With such Powers are they then Beta Enabled to Deliver to the Present, Future Projects with AIdDevelopments in Advanced Intelligence and CyberIntelAIgent Security Systems.

      * The Sore Loser will Pimp and Pump the Sour Grapes and Squeal that such is just as a Pirates' Danegeld Payment for the Live Operational Virtual Environment of Global Operating Devices .... but who cares, and why bother wasting Time in Space denying it, or even agreeing with them on it, whenever their Own Systemic Faults and Abiding Failings Result in them not having the Necessary Vital and Viral Intelligence to Dare Share and Win Win in a Novel AIRace for Hearts and Minds.

  7. John Riddoch


    There are various reasons for virtualising operating systems:

    - Applications requiring different OS/patch levels

    - Applications requiring the same resources (e.g. all binding to the same TCP port)

    - Multiple instances of the same application which can't co-exist

    - Security separation of applications/users

    To be honest, it's mainly a Windows thing; in most cases, you run one application per server. Multiple applications on a single OS instance tended to fail horribly on Windows, although it can be done on Unix/linux a lot more safely.

  8. Anonymous Coward
    Anonymous Coward

    "Applications requiring different OS/patch levels"

    Yeah, and in three years time we won't just have DLL hell, we'll have VMversion hell too, because Windows version Q is incompatible with/unqualifed on VM version P.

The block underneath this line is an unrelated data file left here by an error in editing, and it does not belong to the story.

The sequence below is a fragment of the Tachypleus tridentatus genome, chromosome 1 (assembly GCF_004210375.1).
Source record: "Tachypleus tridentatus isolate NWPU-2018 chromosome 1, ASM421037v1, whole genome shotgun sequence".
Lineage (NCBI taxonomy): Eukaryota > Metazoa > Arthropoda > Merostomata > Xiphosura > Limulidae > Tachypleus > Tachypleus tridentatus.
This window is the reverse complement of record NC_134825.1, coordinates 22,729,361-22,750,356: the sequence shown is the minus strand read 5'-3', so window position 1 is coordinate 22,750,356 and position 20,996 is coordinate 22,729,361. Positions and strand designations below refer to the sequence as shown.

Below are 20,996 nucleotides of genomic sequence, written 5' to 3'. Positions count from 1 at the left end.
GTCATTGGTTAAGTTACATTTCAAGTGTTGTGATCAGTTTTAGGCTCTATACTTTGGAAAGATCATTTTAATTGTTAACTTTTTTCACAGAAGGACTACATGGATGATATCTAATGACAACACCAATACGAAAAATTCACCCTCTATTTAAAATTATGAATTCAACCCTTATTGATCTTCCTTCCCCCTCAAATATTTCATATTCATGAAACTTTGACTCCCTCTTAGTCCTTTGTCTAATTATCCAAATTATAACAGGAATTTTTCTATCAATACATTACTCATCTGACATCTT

A band aid on an elastoplast on a wart on a lump of s..t.

    How about writing proper apps on proper OSes in the first instance? It might actually be more cost effective.

  9. Gary F

    Why VMs?

    I use VMs to test our software & websites on 8 different OS's with different service packs installed running different browsers. It's much cheaper and uses far less space than setting up 8 physical computers!

    And in the data centre we can remove several old-ish servers and replace them with a new more powerful server running VMs. This provides a cost saving because we buy less hardware, have less hardware to maintain and it consumes a lot less power.

  10. Anonymous Coward

    Billy Friggin Whiz

    "With the Windows Virtual Desktop Access (VDA) add-on to the SA license, the price drops to $100 per year per device, and now that device can be anything you want - a mobile phone, an airport kiosk, Microsoft doesn't care. These SA license changes take effect July 1."

    How many times do you have to pay for the same copy of windows just to use it in a sensible way? Eventually we will just be giving MS money every year to run their tat on a subscription basis.

    Two licences please OEM and enterprise. Enterprise gets to put them on real hardware or virtualware and can access them in whichever way they want to for 150 quid a head one off payment, or we start to walk away to the open source community.